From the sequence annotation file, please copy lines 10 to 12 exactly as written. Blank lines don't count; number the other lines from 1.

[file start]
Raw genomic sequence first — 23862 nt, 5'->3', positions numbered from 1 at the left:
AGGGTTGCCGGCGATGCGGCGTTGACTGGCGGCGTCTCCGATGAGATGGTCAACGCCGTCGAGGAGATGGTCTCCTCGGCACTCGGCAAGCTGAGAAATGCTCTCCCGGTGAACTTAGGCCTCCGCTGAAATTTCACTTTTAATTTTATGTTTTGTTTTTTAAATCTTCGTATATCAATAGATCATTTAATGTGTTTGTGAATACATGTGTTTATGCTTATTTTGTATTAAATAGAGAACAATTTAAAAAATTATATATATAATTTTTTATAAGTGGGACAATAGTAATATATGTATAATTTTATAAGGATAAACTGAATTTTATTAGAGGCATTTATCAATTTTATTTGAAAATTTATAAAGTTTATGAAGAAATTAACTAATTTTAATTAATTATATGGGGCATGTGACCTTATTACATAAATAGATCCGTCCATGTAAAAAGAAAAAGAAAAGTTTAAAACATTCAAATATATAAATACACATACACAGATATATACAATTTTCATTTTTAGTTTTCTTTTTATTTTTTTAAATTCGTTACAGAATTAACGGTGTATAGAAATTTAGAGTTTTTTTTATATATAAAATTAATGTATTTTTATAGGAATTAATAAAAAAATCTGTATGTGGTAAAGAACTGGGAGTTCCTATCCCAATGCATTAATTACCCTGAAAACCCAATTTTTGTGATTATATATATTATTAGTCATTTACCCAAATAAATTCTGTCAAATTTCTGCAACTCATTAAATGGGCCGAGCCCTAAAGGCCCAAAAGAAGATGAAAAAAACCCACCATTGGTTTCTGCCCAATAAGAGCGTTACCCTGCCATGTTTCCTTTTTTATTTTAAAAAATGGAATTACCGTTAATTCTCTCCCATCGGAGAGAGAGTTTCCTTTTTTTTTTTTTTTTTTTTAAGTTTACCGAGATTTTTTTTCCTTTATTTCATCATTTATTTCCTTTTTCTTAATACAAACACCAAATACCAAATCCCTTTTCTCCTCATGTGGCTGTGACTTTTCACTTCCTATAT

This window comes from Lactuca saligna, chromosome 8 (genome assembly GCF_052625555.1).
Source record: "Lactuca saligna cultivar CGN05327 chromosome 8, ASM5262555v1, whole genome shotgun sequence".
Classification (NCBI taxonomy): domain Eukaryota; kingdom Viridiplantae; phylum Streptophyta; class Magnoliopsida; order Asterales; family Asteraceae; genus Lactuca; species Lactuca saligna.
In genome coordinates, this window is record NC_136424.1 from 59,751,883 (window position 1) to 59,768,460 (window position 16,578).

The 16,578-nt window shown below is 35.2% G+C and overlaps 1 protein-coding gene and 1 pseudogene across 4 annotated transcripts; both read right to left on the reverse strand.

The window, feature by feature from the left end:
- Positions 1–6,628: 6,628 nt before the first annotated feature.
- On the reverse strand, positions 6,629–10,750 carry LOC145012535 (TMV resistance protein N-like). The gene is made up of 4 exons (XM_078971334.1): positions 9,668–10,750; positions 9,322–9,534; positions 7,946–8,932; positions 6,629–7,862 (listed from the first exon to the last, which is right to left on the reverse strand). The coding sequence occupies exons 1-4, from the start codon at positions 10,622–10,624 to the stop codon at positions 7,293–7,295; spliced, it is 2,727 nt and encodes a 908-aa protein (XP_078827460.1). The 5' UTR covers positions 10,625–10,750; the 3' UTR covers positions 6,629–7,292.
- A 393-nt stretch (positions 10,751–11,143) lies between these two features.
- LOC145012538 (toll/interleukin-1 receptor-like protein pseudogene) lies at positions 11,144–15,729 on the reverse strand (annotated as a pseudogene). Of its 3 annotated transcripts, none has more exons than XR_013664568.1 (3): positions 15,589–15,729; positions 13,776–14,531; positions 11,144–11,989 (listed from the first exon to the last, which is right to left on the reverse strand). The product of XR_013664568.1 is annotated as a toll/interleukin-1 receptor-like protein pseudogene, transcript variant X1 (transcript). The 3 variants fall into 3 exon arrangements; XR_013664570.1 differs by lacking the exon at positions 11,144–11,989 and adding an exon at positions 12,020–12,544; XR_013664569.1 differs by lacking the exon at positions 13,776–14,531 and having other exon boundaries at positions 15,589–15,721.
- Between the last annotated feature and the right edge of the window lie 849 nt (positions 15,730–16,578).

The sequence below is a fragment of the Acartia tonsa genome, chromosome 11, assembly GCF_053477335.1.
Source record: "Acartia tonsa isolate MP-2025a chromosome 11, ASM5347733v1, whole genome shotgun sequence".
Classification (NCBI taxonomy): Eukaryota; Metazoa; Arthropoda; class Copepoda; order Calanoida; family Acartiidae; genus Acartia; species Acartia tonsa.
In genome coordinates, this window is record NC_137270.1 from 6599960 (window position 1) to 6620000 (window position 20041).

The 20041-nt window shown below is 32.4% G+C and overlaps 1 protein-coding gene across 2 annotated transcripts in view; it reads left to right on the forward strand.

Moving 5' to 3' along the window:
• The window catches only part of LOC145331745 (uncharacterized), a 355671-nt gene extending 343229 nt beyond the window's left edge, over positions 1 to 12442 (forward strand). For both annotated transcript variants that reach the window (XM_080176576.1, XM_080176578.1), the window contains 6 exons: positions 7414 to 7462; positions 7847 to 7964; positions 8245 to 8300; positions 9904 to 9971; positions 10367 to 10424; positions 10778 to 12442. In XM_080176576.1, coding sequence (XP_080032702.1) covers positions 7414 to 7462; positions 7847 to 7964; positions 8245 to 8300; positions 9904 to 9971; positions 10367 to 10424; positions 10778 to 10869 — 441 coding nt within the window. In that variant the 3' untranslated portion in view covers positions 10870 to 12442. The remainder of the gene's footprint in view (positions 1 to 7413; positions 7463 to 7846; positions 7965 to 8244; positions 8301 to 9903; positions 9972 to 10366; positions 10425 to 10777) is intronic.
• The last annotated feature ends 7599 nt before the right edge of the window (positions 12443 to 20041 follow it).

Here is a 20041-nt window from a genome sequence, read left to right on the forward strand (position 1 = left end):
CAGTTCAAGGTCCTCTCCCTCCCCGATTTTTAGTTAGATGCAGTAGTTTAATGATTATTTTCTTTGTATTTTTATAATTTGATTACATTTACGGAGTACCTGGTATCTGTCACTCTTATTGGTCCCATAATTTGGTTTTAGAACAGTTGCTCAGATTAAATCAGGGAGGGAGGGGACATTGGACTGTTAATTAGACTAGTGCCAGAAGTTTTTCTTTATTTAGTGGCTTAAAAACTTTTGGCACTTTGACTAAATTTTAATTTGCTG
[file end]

- On the reverse strand, positions 6,629–10,750 carry LOC145012535 (TMV resistance protein N-like). The gene is made up of 4 exons (XM_078971334.1): positions 9,668–10,750; positions 9,322–9,534; positions 7,946–8,932; positions 6,629–7,862 (listed from the first exon to the last, which is right to left on the reverse strand). The coding sequence occupies exons 1-4, from the start codon at positions 10,622–10,624 to the stop codon at positions 7,293–7,295; spliced, it is 2,727 nt and encodes a 908-aa protein (XP_078827460.1). The 5' UTR covers positions 10,625–10,750; the 3' UTR covers positions 6,629–7,292.
- A 393-nt stretch (positions 10,751–11,143) lies between these two features.
- LOC145012538 (toll/interleukin-1 receptor-like protein pseudogene) lies at positions 11,144–15,729 on the reverse strand (annotated as a pseudogene). Of its 3 annotated transcripts, none has more exons than XR_013664568.1 (3): positions 15,589–15,729; positions 13,776–14,531; positions 11,144–11,989 (listed from the first exon to the last, which is right to left on the reverse strand). The product of XR_013664568.1 is annotated as a toll/interleukin-1 receptor-like protein pseudogene, transcript variant X1 (transcript). The 3 variants fall into 3 exon arrangements; XR_013664570.1 differs by lacking the exon at positions 11,144–11,989 and adding an exon at positions 12,020–12,544; XR_013664569.1 differs by lacking the exon at positions 13,776–14,531 and having other exon boundaries at positions 15,589–15,721.